On first glance, this may seem like a preposterous question. Andrew Bynum is a physically gifted 7 footer who helped the Los Angeles Lakers win two NBA titles and has made as much as $16 million in a single season to play basketball. Every team in the league carries a number of journeymen who make the league minimum salary and rarely have a chance to step on the court. Even though his career his career has gone downhill in recent years due to a mixture of injuries and questionable work ethic, most people would consider it absurd to call him the worst player of all time.
I should point out that when I call him the worst player of all time, I am not commenting on the totality of his career; I am talking about the post-Lakers version of Andrew Bynum. I do believe that the current version of Andrew Bynum is quite literally the worst player in NBA history, much worse than the scores of players that only managed a brief 10-day contract and never scored more than two baskets in their career. The reason that circa-2014 Andrew Bynum is worse than those players is that while all those Joe Wassisnames never made their teams better, they at least didn’t make them worse. No NBA team could ever say the reason they had a losing season was because of the 12th man on the roster who played 18 minutes over the course of the season. The reason Andrew Bynum can stake a claim as the worst player in league history is that he actually does significant harm to his team.
After the Lakers exercises a $16 million dollar option on Bynum in 2012, they were then part of a multi-team trade in which the 76ers gave up their star player Andrew Iguodala in exchange for Bynum. Despite being on the hook for Bynum’s $16 million salary, knee injuries prevented him from playing a single game for the 76ers, and the team went into a tailspin the culminated with the longest losing streak in NBA history this year.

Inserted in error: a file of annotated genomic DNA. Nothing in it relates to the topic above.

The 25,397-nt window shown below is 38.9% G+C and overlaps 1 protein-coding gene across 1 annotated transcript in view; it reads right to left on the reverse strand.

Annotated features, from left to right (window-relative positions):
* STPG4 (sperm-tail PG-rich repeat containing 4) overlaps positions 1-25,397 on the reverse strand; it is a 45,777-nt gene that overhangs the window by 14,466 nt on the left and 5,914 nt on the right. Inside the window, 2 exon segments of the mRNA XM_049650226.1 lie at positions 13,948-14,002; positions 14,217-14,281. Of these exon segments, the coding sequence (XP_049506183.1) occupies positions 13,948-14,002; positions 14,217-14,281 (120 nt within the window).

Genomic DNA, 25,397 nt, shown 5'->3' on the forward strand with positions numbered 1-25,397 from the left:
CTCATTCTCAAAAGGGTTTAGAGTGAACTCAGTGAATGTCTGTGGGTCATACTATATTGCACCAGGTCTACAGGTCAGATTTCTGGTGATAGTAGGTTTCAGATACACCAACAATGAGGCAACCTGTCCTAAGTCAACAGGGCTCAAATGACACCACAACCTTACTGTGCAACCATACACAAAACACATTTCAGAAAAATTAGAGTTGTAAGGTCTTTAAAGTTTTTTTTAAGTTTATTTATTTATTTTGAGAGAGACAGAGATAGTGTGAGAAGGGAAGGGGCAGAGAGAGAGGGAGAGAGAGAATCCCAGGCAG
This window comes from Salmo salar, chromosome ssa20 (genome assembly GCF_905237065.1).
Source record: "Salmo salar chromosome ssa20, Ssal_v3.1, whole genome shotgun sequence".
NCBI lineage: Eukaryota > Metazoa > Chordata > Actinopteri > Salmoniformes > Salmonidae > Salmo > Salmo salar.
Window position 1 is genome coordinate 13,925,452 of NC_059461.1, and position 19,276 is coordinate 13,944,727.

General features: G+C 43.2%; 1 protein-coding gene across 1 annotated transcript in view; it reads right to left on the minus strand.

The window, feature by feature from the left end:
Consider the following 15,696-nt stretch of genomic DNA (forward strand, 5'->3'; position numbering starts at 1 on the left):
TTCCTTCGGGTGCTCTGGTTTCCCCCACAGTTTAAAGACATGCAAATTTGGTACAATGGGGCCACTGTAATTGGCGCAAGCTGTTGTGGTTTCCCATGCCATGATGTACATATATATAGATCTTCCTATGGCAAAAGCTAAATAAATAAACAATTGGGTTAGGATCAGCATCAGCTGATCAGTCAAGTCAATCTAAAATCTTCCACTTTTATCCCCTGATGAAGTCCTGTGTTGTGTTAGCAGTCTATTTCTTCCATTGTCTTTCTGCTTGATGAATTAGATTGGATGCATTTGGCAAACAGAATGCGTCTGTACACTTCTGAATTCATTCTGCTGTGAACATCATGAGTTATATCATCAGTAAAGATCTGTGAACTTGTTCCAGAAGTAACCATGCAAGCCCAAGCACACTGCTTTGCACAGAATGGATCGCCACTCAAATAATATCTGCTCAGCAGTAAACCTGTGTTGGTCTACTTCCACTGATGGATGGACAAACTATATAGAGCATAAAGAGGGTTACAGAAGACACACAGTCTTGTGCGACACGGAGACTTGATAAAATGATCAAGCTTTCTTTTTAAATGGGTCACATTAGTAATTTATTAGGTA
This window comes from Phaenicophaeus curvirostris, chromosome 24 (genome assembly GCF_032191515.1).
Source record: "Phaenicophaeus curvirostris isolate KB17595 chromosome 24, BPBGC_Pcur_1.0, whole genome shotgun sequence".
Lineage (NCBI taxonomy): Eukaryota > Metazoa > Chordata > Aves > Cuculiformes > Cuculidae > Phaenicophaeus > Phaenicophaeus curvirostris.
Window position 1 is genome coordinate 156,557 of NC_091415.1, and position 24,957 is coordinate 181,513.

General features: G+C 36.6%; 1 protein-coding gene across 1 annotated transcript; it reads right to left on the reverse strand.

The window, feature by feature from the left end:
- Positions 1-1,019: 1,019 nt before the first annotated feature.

Bynum signed with the Cleveland Cavaliers this past off season, but only managed to make it as far as December before being suspended indefinitely for conduct detrimental to the team. It is difficult to imagine anything as humiliating for a supposedly star basketball player than getting kicked off the Cleveland Cavaliers.
Up to this point, Bynum had only ever damaged a team by causing them to trade away star players for him or for chewing up millions of dollars in money and cap space without contributing on the court. But when the Indiana Pacers signed him February, he lowered his game to a whole other level.
The Pacers didn’t trade anyone for Bynum and they didn’t sign him for a lot of money by NBA standards. After they signed him, he only played in two games before going on the injured list with a sore knee. Despite only nominally being a member of the Pacers, Bynum’s aura of awfulness seems to have somehow magically destroyed what was once one of the favourites to win the NBA title.
Some may argue that Rudy Gay may rival Bynum in that every team that gets rid of him seems to experience a remarkable improvement in performance. That is certainly true, but Rudy Gay has never actually managed to truly set a successful franchise back several years, and whatever harm he does, he at least does it on the court. It is Andrew Bynum’s ability to wreck a team without even playing for them that secures his position as the worst player of all time.